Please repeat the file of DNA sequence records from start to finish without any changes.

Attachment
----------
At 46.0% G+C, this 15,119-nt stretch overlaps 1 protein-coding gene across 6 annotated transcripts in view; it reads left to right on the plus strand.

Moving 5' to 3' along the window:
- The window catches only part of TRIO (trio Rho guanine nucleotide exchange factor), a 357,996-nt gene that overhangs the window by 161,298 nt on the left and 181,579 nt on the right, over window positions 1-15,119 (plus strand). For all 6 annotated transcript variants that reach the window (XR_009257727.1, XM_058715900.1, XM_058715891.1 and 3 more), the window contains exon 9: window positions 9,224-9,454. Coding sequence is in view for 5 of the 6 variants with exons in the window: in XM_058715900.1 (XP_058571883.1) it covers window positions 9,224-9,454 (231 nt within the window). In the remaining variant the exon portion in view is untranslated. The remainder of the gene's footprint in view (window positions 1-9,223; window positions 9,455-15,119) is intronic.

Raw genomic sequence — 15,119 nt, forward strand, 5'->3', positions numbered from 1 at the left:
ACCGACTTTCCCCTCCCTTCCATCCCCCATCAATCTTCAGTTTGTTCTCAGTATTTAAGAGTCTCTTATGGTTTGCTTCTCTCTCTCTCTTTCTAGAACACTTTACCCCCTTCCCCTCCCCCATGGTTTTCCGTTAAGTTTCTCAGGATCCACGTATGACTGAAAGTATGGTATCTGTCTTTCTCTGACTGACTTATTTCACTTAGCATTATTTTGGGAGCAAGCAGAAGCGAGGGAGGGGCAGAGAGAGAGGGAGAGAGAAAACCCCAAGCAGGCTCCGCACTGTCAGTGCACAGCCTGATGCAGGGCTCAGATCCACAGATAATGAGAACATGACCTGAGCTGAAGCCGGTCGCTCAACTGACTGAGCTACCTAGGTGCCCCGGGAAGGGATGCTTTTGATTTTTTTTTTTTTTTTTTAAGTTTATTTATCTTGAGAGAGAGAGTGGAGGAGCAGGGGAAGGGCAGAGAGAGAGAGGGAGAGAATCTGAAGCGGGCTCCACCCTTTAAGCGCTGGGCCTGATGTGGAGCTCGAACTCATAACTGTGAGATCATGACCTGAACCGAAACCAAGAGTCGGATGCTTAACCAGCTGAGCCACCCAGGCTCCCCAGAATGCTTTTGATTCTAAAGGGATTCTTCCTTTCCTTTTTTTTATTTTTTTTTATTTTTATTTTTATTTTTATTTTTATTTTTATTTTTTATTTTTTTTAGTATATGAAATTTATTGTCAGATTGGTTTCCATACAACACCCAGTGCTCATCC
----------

At 46.0% G+C, this 15,119-nt stretch overlaps 1 protein-coding gene across 6 annotated transcripts in view; it reads left to right on the plus strand.

Moving 5' to 3' along the window:
- The window catches only part of TRIO (trio Rho guanine nucleotide exchange factor), a 357,996-nt gene that overhangs the window by 161,298 nt on the left and 181,579 nt on the right, over window positions 1-15,119 (plus strand). For all 6 annotated transcript variants that reach the window (XR_009257727.1, XM_058715900.1, XM_058715891.1 and 3 more), the window contains exon 9: window positions 9,224-9,454. Coding sequence is in view for 5 of the 6 variants with exons in the window: in XM_058715900.1 (XP_058571883.1) it covers window positions 9,224-9,454 (231 nt within the window). In the remaining variant the exon portion in view is untranslated. The remainder of the gene's footprint in view (window positions 1-9,223; window positions 9,455-15,119) is intronic.

Raw genomic sequence — 15,119 nt, forward strand, 5'->3', positions numbered from 1 at the left:
ACCGACTTTCCCCTCCCTTCCATCCCCCATCAATCTTCAGTTTGTTCTCAGTATTTAAGAGTCTCTTATGGTTTGCTTCTCTCTCTCTCTTTCTAGAACACTTTACCCCCTTCCCCTCCCCCATGGTTTTCCGTTAAGTTTCTCAGGATCCACGTATGACTGAAAGTATGGTATCTGTCTTTCTCTGACTGACTTATTTCACTTAGCATTATTTTGGGAGCAAGCAGAAGCGAGGGAGGGGCAGAGAGAGAGGGAGAGAGAAAACCCCAAGCAGGCTCCGCACTGTCAGTGCACAGCCTGATGCAGGGCTCAGATCCACAGATAATGAGAACATGACCTGAGCTGAAGCCGGTCGCTCAACTGACTGAGCTACCTAGGTGCCCCGGGAAGGGATGCTTTTGATTTTTTTTTTTTTTTTTTAAGTTTATTTATCTTGAGAGAGAGAGTGGAGGAGCAGGGGAAGGGCAGAGAGAGAGAGGGAGAGAATCTGAAGCGGGCTCCACCCTTTAAGCGCTGGGCCTGATGTGGAGCTCGAACTCATAACTGTGAGATCATGACCTGAACCGAAACCAAGAGTCGGATGCTTAACCAGCTGAGCCACCCAGGCTCCCCAGAATGCTTTTGATTCTAAAGGGATTCTTCCTTTCCTTTTTTTTATTTTTTTTTATTTTTATTTTTATTTTTATTTTTATTTTTATTTTTTATTTTTTTTAGTATATGAAATTTATTGTCAGATTGGTTTCCATACAACACCCAGTGCTCATCC